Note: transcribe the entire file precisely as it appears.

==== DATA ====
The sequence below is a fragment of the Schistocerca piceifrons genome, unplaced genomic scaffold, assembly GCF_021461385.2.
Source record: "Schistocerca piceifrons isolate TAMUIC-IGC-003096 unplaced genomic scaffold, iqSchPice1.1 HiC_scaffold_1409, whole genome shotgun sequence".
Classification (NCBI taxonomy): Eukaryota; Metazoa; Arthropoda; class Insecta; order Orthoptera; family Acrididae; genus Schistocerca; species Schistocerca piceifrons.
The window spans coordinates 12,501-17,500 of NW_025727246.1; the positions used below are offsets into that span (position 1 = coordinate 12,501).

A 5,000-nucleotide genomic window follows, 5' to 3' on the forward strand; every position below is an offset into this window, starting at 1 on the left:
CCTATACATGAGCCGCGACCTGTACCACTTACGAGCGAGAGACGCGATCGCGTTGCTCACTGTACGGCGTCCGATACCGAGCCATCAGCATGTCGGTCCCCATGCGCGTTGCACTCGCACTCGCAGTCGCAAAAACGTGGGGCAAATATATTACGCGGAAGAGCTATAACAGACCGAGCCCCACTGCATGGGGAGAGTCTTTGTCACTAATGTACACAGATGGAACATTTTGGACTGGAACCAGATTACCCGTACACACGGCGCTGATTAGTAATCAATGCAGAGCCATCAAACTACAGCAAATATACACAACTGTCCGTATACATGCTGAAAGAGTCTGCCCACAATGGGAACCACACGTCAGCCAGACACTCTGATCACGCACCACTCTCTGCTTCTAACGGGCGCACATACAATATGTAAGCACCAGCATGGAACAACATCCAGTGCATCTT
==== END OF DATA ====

The sequence below is a fragment of the Schistocerca piceifrons genome, unplaced genomic scaffold, assembly GCF_021461385.2.
Source record: "Schistocerca piceifrons isolate TAMUIC-IGC-003096 unplaced genomic scaffold, iqSchPice1.1 HiC_scaffold_1409, whole genome shotgun sequence".
Classification (NCBI taxonomy): Eukaryota; Metazoa; Arthropoda; class Insecta; order Orthoptera; family Acrididae; genus Schistocerca; species Schistocerca piceifrons.
The window spans coordinates 12,501-17,500 of NW_025727246.1; the positions used below are offsets into that span (position 1 = coordinate 12,501).

A 5,000-nucleotide genomic window follows, 5' to 3' on the forward strand; every position below is an offset into this window, starting at 1 on the left:
CCTATACATGAGCCGCGACCTGTACCACTTACGAGCGAGAGACGCGATCGCGTTGCTCACTGTACGGCGTCCGATACCGAGCCATCAGCATGTCGGTCCCCATGCGCGTTGCACTCGCACTCGCAGTCGCAAAAACGTGGGGCAAATATATTACGCGGAAGAGCTATAACAGACCGAGCCCCACTGCATGGGGAGAGTCTTTGTCACTAATGTACACAGATGGAACATTTTGGACTGGAACCAGATTACCCGTACACACGGCGCTGATTAGTAATCAATGCAGAGCCATCAAACTACAGCAAATATACACAACTGTCCGTATACATGCTGAAAGAGTCTGCCCACAATGGGAACCACACGTCAGCCAGACACTCTGATCACGCACCACTCTCTGCTTCTAACGGGCGCACATACAATATGTAAGCACCAGCATGGAACAACATCCAGTGCATCTT